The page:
What is interesting is that despite real experiences of martyrdom, the two images of martyrdom I mentioned above, Revelation 6:9-11 and Andrić's The Bridge on the Drina, are fictional. Castelli reminds us, “Martyrdom as a product of discourse rather than of unmediated experience.”12 Martyrdom, then, does not have to be factual, but is constructed to create identity. It, as identity is, is imagined, but this imagined quality does not have a less real effect on bodies. Benedict Anderson in his work on nation writes that a nation is a fraternity of individuals, and “Ultimately it is this fraternity that makes it possible, over the past two centuries, for so many millions of people, not so much to kill, as to willingly die for such limited imaginings.”13 Anderson's phrase “limited imaginings” is in reference to the fact that a nation is inherently limited as nations are constructed in opposition to an Other; yet, limited imaginings in identity construction through martyrdom has another connotation as well, one in which identity is caught in a non-life-giving way. Martyrdom here offers not comfort in the face of or resistance to oppression but just death, an ideology of death.14 In the case of John's revelation, some of this limited imagination comes from the fact that John's paradoic mimicry of Rome has continued to such an extent that he cannot escape a vision that does not critique the structure, only replaces the Head. Stephen D. Moore explains, “Yet the difficulty of effectively exiting empire by attempting to turn imperial ideology against itself is regularly underestimated, it seems to me, by those who acclaim Revelation for decisively breaking the self-perpetuating cycle of empire. To my mind, Revelation is emblematic of the difficulty of using the emperor's tools to dismantle the emperor's palace.”15 John's mimicry is trapped within the cycle of empire, unable to imagine a new way to form identity, left only with an ideology of death.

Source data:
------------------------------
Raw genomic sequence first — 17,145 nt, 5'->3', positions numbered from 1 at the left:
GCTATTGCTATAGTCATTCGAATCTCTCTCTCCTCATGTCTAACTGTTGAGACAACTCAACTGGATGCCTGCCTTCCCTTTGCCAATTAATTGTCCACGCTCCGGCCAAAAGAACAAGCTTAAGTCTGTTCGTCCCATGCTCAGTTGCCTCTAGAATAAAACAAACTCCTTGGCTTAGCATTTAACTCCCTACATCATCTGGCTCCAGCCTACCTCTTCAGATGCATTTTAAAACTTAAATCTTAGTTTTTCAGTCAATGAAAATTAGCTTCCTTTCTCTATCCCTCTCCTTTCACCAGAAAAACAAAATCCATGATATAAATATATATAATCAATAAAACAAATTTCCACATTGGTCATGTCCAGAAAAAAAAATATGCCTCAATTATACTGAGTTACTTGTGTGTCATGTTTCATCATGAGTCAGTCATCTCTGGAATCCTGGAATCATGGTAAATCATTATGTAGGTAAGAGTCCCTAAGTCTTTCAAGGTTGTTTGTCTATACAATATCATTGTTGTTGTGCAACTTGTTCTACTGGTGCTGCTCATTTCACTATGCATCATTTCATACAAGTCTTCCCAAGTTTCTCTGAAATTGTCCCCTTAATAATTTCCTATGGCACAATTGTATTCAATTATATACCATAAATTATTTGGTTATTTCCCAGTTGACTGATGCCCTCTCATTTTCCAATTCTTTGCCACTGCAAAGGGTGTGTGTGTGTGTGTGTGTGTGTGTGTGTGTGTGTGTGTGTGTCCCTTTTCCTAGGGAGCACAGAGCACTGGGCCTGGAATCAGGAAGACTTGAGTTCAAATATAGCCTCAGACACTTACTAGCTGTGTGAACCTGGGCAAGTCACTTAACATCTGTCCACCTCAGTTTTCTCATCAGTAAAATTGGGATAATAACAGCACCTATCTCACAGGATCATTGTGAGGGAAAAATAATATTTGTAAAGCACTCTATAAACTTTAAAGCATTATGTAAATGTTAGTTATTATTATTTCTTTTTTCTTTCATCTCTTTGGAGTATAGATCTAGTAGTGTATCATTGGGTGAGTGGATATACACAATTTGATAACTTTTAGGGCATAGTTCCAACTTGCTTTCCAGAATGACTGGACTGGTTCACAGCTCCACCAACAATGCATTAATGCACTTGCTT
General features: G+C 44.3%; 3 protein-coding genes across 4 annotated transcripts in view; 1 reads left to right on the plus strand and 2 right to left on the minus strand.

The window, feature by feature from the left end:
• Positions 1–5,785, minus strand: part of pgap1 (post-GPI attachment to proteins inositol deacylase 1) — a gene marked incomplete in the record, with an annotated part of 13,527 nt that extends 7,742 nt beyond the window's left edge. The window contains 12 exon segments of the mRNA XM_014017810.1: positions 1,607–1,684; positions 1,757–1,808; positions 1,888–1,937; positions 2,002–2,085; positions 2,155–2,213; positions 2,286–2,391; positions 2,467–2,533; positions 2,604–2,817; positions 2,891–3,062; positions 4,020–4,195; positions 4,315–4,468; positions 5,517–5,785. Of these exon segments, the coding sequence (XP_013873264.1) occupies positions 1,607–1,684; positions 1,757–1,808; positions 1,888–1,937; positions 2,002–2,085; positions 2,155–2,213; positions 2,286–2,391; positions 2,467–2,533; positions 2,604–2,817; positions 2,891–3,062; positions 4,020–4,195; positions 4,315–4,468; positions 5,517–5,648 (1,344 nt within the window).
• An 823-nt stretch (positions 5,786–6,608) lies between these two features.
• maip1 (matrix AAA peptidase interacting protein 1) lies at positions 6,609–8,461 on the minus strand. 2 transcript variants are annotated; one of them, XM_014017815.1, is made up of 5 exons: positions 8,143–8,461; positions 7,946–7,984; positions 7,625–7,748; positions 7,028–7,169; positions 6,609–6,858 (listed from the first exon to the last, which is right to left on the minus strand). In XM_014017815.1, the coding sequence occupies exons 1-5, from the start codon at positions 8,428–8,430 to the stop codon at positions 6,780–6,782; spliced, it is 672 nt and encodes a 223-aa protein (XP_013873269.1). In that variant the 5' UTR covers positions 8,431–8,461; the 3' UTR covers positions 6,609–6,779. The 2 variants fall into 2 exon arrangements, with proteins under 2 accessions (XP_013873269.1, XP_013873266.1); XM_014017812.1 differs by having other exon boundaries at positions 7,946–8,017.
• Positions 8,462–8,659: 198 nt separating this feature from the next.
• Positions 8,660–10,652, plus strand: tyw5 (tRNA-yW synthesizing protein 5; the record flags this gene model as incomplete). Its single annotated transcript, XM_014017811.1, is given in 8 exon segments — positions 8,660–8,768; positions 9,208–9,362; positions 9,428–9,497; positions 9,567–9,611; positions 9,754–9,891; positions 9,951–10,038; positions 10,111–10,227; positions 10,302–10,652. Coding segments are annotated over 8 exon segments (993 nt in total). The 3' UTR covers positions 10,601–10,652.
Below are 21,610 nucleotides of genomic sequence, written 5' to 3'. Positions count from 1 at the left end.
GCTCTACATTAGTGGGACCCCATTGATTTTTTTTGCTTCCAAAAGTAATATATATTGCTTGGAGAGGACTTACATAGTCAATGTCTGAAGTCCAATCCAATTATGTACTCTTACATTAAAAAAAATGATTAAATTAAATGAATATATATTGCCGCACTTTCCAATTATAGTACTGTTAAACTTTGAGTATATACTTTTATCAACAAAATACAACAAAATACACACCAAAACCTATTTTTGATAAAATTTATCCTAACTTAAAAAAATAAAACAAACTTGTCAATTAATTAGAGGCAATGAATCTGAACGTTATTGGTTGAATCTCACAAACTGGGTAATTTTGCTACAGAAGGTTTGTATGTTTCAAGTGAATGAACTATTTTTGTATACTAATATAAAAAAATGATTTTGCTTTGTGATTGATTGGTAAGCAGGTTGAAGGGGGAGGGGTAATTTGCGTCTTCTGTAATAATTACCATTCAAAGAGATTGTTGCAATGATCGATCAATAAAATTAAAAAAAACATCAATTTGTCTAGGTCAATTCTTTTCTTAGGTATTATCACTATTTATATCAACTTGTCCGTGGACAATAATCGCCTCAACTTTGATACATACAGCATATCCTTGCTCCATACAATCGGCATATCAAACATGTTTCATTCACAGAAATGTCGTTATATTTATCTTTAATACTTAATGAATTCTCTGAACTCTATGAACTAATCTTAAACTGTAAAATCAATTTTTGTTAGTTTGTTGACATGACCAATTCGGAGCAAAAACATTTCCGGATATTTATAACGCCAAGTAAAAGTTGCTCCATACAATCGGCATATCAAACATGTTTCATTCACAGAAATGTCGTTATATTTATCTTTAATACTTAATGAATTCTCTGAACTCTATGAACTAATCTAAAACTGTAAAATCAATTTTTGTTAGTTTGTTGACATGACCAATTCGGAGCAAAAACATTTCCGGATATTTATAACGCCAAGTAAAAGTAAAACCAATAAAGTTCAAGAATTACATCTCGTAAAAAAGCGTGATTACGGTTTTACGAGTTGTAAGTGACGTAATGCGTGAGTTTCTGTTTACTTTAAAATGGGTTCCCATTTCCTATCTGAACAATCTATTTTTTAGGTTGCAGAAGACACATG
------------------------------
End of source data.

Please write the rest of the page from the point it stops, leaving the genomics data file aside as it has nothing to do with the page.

So John's martyrs are dying for the same system that kills them, only Sovereign Lord, holy and true, is the tyrant Caesar now. In a similar way, Serb nationalism trades places with those they claim are the oppressors, Turks who impale innocent Serb peasants, by becoming génocidaires. The focus on vengeance that we see in the martyrs' cry seems to be one of the focal points of this failure in imagination, beautifully summed up in Moore's own questioning of the martyrs' lament of how long: